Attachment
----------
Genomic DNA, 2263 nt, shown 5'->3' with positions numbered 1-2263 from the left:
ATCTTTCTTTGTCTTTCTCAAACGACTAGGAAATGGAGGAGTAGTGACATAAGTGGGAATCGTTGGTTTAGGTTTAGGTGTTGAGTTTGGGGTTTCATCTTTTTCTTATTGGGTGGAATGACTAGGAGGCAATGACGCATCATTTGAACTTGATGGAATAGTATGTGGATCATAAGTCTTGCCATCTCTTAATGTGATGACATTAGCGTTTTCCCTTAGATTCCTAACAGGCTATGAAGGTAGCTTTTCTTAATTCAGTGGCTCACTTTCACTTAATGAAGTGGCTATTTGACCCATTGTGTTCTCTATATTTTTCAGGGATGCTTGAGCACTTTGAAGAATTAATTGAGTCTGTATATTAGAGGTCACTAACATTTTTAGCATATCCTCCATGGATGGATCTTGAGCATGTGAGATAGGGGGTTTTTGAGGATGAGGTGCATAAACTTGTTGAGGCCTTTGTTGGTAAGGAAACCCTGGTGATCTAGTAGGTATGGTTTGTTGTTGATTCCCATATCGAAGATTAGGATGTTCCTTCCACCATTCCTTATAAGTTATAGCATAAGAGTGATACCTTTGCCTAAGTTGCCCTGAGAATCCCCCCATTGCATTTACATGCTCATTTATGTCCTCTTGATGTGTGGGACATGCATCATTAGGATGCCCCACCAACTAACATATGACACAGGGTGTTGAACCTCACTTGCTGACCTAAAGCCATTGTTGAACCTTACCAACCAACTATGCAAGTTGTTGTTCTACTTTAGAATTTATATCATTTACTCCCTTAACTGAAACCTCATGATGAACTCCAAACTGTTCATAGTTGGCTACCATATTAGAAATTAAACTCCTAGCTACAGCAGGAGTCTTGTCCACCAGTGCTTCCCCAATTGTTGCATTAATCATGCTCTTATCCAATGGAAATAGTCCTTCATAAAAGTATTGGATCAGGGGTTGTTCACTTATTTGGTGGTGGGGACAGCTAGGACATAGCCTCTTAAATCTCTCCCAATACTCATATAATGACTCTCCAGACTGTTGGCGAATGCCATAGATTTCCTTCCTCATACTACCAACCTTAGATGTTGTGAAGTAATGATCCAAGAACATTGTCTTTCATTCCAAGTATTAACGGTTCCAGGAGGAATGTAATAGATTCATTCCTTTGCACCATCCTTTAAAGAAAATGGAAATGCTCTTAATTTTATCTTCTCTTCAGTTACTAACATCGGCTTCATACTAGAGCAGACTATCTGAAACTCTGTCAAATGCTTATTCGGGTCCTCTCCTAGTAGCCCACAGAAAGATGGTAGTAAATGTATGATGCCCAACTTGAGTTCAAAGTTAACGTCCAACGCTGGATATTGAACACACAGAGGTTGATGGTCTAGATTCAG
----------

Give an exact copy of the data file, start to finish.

Genomic DNA, 2263 nt, shown 5'->3' with positions numbered 1-2263 from the left:
ATCTTTCTTTGTCTTTCTCAAACGACTAGGAAATGGAGGAGTAGTGACATAAGTGGGAATCGTTGGTTTAGGTTTAGGTGTTGAGTTTGGGGTTTCATCTTTTTCTTATTGGGTGGAATGACTAGGAGGCAATGACGCATCATTTGAACTTGATGGAATAGTATGTGGATCATAAGTCTTGCCATCTCTTAATGTGATGACATTAGCGTTTTCCCTTAGATTCCTAACAGGCTATGAAGGTAGCTTTTCTTAATTCAGTGGCTCACTTTCACTTAATGAAGTGGCTATTTGACCCATTGTGTTCTCTATATTTTTCAGGGATGCTTGAGCACTTTGAAGAATTAATTGAGTCTGTATATTAGAGGTCACTAACATTTTTAGCATATCCTCCATGGATGGATCTTGAGCATGTGAGATAGGGGGTTTTTGAGGATGAGGTGCATAAACTTGTTGAGGCCTTTGTTGGTAAGGAAACCCTGGTGATCTAGTAGGTATGGTTTGTTGTTGATTCCCATATCGAAGATTAGGATGTTCCTTCCACCATTCCTTATAAGTTATAGCATAAGAGTGATACCTTTGCCTAAGTTGCCCTGAGAATCCCCCCATTGCATTTACATGCTCATTTATGTCCTCTTGATGTGTGGGACATGCATCATTAGGATGCCCCACCAACTAACATATGACACAGGGTGTTGAACCTCACTTGCTGACCTAAAGCCATTGTTGAACCTTACCAACCAACTATGCAAGTTGTTGTTCTACTTTAGAATTTATATCATTTACTCCCTTAACTGAAACCTCATGATGAACTCCAAACTGTTCATAGTTGGCTACCATATTAGAAATTAAACTCCTAGCTACAGCAGGAGTCTTGTCCACCAGTGCTTCCCCAATTGTTGCATTAATCATGCTCTTATCCAATGGAAATAGTCCTTCATAAAAGTATTGGATCAGGGGTTGTTCACTTATTTGGTGGTGGGGACAGCTAGGACATAGCCTCTTAAATCTCTCCCAATACTCATATAATGACTCTCCAGACTGTTGGCGAATGCCATAGATTTCCTTCCTCATACTACCAACCTTAGATGTTGTGAAGTAATGATCCAAGAACATTGTCTTTCATTCCAAGTATTAACGGTTCCAGGAGGAATGTAATAGATTCATTCCTTTGCACCATCCTTTAAAGAAAATGGAAATGCTCTTAATTTTATCTTCTCTTCAGTTACTAACATCGGCTTCATACTAGAGCAGACTATCTGAAACTCTGTCAAATGCTTATTCGGGTCCTCTCCTAGTAGCCCACAGAAAGATGGTAGTAAATGTATGATGCCCAACTTGAGTTCAAAGTTAACGTCCAACGCTGGATATTGAACACACAGAGGTTGATGGTCTAGATTCAG